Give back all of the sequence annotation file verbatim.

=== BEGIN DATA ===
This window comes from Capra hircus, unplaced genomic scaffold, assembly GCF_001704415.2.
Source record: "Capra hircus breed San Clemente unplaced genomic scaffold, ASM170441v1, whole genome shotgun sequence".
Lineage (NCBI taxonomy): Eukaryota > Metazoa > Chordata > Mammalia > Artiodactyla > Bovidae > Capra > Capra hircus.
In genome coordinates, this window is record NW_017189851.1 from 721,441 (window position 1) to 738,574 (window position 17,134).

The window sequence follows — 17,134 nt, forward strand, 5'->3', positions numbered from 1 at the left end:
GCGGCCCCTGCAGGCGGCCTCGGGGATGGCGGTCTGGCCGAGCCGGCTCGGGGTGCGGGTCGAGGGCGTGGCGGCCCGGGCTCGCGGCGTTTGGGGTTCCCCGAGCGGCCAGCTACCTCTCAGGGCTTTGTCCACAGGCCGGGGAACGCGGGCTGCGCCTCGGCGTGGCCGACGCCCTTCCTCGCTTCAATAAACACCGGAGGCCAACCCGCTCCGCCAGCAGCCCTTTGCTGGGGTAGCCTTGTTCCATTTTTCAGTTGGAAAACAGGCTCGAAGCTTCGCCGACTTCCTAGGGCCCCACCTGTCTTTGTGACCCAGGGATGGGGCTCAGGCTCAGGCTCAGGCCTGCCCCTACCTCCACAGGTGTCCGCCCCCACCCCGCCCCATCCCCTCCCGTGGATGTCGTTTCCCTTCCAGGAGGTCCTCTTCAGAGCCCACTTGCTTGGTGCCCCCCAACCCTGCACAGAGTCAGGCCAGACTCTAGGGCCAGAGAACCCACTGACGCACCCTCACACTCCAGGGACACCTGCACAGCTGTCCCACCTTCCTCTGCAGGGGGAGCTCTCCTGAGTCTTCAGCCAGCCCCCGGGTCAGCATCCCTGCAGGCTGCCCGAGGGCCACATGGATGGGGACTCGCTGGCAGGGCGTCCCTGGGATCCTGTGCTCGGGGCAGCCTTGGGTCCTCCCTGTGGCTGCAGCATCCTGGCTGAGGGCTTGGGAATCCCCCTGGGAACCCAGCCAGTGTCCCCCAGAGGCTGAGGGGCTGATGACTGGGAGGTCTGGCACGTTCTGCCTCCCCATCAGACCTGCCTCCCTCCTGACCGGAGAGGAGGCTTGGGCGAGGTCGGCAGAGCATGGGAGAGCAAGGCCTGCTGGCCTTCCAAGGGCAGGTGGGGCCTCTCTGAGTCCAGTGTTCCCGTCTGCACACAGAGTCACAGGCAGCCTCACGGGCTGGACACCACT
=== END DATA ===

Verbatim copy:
This window comes from Capra hircus, unplaced genomic scaffold, assembly GCF_001704415.2.
Source record: "Capra hircus breed San Clemente unplaced genomic scaffold, ASM170441v1, whole genome shotgun sequence".
Lineage (NCBI taxonomy): Eukaryota > Metazoa > Chordata > Mammalia > Artiodactyla > Bovidae > Capra > Capra hircus.
In genome coordinates, this window is record NW_017189851.1 from 721,441 (window position 1) to 738,574 (window position 17,134).

The window sequence follows — 17,134 nt, forward strand, 5'->3', positions numbered from 1 at the left end:
GCGGCCCCTGCAGGCGGCCTCGGGGATGGCGGTCTGGCCGAGCCGGCTCGGGGTGCGGGTCGAGGGCGTGGCGGCCCGGGCTCGCGGCGTTTGGGGTTCCCCGAGCGGCCAGCTACCTCTCAGGGCTTTGTCCACAGGCCGGGGAACGCGGGCTGCGCCTCGGCGTGGCCGACGCCCTTCCTCGCTTCAATAAACACCGGAGGCCAACCCGCTCCGCCAGCAGCCCTTTGCTGGGGTAGCCTTGTTCCATTTTTCAGTTGGAAAACAGGCTCGAAGCTTCGCCGACTTCCTAGGGCCCCACCTGTCTTTGTGACCCAGGGATGGGGCTCAGGCTCAGGCTCAGGCCTGCCCCTACCTCCACAGGTGTCCGCCCCCACCCCGCCCCATCCCCTCCCGTGGATGTCGTTTCCCTTCCAGGAGGTCCTCTTCAGAGCCCACTTGCTTGGTGCCCCCCAACCCTGCACAGAGTCAGGCCAGACTCTAGGGCCAGAGAACCCACTGACGCACCCTCACACTCCAGGGACACCTGCACAGCTGTCCCACCTTCCTCTGCAGGGGGAGCTCTCCTGAGTCTTCAGCCAGCCCCCGGGTCAGCATCCCTGCAGGCTGCCCGAGGGCCACATGGATGGGGACTCGCTGGCAGGGCGTCCCTGGGATCCTGTGCTCGGGGCAGCCTTGGGTCCTCCCTGTGGCTGCAGCATCCTGGCTGAGGGCTTGGGAATCCCCCTGGGAACCCAGCCAGTGTCCCCCAGAGGCTGAGGGGCTGATGACTGGGAGGTCTGGCACGTTCTGCCTCCCCATCAGACCTGCCTCCCTCCTGACCGGAGAGGAGGCTTGGGCGAGGTCGGCAGAGCATGGGAGAGCAAGGCCTGCTGGCCTTCCAAGGGCAGGTGGGGCCTCTCTGAGTCCAGTGTTCCCGTCTGCACACAGAGTCACAGGCAGCCTCACGGGCTGGACACCACT